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Robert Underwood Johnson, Clarence Clough Buell, Battles and Leaders of the Civil War. Volume 4., The battle of Olustee, or Ocean Pond, Florida. (search)
nfederates sprang forward with a yell and pursued the enemy several miles, and until night closed in on the scene and stopped pursuit. This must have been borrowed from some of the wild reports made by the enemy immediately after the battle. Our last formation in line of battle (just referred to) was a few hundred yards in rear of the center of the field. It was fast growing dark in the pine woods. Not a yell nor a shot pursued us that long night. When my command reached Baldwin on the 21st, we picked up some of our equipments, left there two or three days before, destroyed some stores, loaded up the cars and moved on to McGirt's Creek. Crossing on the narrow road through the swamp, we formed line on the eastern bank, put out pickets, and took a good sleep. Colonel Henry and his mounted men and the 7th Connecticut stopped at Baldwin over the night of the 21st. General Finegan's report of the 23d (three days after the battle) says: I occupy Barber's place this morning and my
Robert Underwood Johnson, Clarence Clough Buell, Battles and Leaders of the Civil War. Volume 4., General Grant on the Wilderness campaign. (search)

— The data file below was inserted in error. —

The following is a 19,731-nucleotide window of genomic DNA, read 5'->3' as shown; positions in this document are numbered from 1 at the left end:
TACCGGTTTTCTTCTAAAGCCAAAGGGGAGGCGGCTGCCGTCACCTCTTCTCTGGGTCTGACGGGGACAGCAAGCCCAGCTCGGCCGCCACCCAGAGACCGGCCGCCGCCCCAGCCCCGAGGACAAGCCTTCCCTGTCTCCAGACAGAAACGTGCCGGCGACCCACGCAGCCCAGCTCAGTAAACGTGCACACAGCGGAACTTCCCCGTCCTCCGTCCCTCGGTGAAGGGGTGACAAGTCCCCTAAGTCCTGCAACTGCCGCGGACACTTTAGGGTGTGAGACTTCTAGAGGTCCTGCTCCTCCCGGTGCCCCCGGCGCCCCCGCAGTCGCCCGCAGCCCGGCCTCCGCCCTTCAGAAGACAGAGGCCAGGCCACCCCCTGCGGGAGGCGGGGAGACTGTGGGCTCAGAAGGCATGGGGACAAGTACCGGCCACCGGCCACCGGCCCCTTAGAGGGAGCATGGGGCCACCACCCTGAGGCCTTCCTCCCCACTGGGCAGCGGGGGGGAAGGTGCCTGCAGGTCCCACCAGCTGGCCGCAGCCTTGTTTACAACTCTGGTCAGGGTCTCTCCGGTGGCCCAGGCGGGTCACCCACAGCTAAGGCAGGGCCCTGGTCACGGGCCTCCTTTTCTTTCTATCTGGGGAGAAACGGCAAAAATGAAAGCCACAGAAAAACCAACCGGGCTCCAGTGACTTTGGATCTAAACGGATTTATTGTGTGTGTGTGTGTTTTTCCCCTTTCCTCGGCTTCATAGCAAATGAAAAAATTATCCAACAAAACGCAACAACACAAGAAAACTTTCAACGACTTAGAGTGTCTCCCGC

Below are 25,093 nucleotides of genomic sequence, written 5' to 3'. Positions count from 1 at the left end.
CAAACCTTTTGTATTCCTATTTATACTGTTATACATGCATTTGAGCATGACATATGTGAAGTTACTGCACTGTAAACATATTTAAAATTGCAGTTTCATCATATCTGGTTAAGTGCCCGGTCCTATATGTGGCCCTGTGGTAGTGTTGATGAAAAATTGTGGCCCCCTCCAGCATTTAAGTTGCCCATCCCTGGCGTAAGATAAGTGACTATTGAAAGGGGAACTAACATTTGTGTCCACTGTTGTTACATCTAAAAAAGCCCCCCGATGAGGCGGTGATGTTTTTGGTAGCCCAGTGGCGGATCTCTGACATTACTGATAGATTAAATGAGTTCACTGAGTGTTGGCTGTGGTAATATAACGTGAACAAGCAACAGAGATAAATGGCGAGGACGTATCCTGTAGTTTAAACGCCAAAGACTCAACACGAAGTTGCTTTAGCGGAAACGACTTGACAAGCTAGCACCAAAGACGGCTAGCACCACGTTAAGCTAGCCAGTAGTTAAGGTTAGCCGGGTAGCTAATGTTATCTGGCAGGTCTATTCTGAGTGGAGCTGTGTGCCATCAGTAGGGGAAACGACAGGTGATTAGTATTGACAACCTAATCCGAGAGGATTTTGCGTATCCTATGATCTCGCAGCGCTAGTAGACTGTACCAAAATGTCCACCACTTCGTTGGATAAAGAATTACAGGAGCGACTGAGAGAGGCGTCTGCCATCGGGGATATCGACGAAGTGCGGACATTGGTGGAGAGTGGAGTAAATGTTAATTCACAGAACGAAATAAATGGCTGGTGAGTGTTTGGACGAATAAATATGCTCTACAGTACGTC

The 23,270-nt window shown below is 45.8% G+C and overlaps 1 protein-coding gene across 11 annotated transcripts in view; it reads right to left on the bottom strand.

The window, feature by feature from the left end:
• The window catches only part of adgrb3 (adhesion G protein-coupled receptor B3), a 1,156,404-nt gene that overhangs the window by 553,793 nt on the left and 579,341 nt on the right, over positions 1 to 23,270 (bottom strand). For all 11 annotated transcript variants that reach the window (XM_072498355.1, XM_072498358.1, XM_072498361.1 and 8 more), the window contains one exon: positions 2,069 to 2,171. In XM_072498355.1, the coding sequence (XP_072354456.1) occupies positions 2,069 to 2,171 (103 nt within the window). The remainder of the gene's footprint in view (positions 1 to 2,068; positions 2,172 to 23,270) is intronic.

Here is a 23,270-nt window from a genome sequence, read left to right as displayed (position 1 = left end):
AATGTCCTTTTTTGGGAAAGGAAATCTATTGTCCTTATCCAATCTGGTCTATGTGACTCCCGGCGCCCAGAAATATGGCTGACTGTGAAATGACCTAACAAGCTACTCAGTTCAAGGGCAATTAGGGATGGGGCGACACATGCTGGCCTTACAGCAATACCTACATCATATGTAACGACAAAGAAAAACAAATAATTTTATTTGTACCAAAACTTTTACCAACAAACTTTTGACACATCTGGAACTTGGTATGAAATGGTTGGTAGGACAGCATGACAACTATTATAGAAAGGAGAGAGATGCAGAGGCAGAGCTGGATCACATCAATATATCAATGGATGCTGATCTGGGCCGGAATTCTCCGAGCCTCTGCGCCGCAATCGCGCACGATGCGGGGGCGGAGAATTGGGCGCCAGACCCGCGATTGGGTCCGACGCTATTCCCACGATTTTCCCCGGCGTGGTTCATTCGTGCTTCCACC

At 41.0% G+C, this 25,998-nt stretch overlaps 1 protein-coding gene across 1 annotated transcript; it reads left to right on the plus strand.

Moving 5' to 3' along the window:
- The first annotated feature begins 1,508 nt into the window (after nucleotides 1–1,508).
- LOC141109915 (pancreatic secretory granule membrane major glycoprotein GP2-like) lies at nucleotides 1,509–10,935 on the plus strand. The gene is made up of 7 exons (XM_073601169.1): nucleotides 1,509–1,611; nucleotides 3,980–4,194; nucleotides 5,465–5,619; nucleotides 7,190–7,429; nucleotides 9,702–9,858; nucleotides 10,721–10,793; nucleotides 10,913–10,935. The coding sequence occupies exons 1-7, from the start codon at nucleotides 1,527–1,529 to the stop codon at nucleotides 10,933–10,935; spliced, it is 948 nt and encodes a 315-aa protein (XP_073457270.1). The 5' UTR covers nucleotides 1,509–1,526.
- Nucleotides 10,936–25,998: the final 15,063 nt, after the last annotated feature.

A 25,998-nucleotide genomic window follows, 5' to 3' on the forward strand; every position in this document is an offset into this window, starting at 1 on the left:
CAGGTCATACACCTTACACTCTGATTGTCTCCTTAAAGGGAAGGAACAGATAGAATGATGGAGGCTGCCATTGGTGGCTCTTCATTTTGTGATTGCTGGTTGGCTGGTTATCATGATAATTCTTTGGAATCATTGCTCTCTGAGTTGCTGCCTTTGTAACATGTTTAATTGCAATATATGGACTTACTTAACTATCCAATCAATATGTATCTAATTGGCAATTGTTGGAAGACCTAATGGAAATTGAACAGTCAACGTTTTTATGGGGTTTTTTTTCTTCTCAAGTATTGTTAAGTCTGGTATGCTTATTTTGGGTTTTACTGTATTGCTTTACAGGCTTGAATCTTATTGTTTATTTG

ing the arrival of reenforcements from Washington. Deeming it impracticable to make any further attack upon the enemy at Spotsylvania Court House, orders were issued on the 18th with a view to a movement to the North Anna, to commence at 12 o'clock on the night of the 19th. Late in the afternoon of the 19th, Ewell's corps came out of its works on our extreme right flank; but the attack was promptly repulsed with heavy loss. This delayed the movement to the North Anna until the night of the 21st, when it was commenced. But the enemy, again having the shorter line and being in possession of the main roads, was enabled to reach the North Anna in advance of us, and took position behindit. The Fifth Corps reached the North Anna on the afternoon of the 23d, closely followed by the Sixth Corps. The Second and Ninth corps got up about the same time, the Second holding the railroad bridge, and the Ninth lying between that and Jericho Ford. General Warren effected a crossing the same afte
Robert Underwood Johnson, Clarence Clough Buell, Battles and Leaders of the Civil War. Volume 4., Sheridan's Richmond raid. (search)